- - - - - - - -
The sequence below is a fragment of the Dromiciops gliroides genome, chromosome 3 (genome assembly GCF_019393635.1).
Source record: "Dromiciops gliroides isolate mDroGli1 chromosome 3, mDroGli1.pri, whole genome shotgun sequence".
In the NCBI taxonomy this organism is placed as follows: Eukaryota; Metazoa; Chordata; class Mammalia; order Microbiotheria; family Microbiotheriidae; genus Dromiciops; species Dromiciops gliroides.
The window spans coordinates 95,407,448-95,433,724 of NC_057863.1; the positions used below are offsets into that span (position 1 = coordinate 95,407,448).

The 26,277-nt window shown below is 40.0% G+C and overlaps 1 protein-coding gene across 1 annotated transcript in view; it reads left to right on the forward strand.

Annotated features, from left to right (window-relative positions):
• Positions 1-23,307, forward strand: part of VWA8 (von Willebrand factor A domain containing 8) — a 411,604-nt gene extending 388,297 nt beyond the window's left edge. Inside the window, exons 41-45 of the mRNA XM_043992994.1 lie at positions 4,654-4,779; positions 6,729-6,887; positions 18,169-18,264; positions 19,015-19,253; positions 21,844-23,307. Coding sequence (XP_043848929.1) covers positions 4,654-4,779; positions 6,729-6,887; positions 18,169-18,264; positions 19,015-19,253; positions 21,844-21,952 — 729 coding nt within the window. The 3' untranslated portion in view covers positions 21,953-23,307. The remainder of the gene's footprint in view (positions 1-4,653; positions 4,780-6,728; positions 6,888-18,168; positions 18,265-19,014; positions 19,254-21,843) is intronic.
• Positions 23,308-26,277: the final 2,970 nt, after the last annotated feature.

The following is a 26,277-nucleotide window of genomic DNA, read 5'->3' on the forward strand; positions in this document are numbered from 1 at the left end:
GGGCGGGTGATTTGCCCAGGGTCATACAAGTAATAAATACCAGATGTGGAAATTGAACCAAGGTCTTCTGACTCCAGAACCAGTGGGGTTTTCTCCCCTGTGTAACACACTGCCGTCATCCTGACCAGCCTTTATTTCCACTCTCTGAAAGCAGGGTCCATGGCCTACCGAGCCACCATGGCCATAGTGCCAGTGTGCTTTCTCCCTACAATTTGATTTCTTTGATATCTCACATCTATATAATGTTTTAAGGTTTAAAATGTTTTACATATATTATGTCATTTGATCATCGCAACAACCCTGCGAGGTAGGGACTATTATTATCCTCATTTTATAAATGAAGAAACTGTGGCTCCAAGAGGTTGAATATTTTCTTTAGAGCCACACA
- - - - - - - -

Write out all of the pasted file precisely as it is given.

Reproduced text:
The sequence below is a fragment of the Dromiciops gliroides genome, chromosome 3 (genome assembly GCF_019393635.1).
Source record: "Dromiciops gliroides isolate mDroGli1 chromosome 3, mDroGli1.pri, whole genome shotgun sequence".
In the NCBI taxonomy this organism is placed as follows: Eukaryota; Metazoa; Chordata; class Mammalia; order Microbiotheria; family Microbiotheriidae; genus Dromiciops; species Dromiciops gliroides.
The window spans coordinates 95,407,448-95,433,724 of NC_057863.1; the positions used below are offsets into that span (position 1 = coordinate 95,407,448).

The 26,277-nt window shown below is 40.0% G+C and overlaps 1 protein-coding gene across 1 annotated transcript in view; it reads left to right on the forward strand.

Annotated features, from left to right (window-relative positions):
• Positions 1-23,307, forward strand: part of VWA8 (von Willebrand factor A domain containing 8) — a 411,604-nt gene extending 388,297 nt beyond the window's left edge. Inside the window, exons 41-45 of the mRNA XM_043992994.1 lie at positions 4,654-4,779; positions 6,729-6,887; positions 18,169-18,264; positions 19,015-19,253; positions 21,844-23,307. Coding sequence (XP_043848929.1) covers positions 4,654-4,779; positions 6,729-6,887; positions 18,169-18,264; positions 19,015-19,253; positions 21,844-21,952 — 729 coding nt within the window. The 3' untranslated portion in view covers positions 21,953-23,307. The remainder of the gene's footprint in view (positions 1-4,653; positions 4,780-6,728; positions 6,888-18,168; positions 18,265-19,014; positions 19,254-21,843) is intronic.
• Positions 23,308-26,277: the final 2,970 nt, after the last annotated feature.

The following is a 26,277-nucleotide window of genomic DNA, read 5'->3' on the forward strand; positions in this document are numbered from 1 at the left end:
GGGCGGGTGATTTGCCCAGGGTCATACAAGTAATAAATACCAGATGTGGAAATTGAACCAAGGTCTTCTGACTCCAGAACCAGTGGGGTTTTCTCCCCTGTGTAACACACTGCCGTCATCCTGACCAGCCTTTATTTCCACTCTCTGAAAGCAGGGTCCATGGCCTACCGAGCCACCATGGCCATAGTGCCAGTGTGCTTTCTCCCTACAATTTGATTTCTTTGATATCTCACATCTATATAATGTTTTAAGGTTTAAAATGTTTTACATATATTATGTCATTTGATCATCGCAACAACCCTGCGAGGTAGGGACTATTATTATCCTCATTTTATAAATGAAGAAACTGTGGCTCCAAGAGGTTGAATATTTTCTTTAGAGCCACACA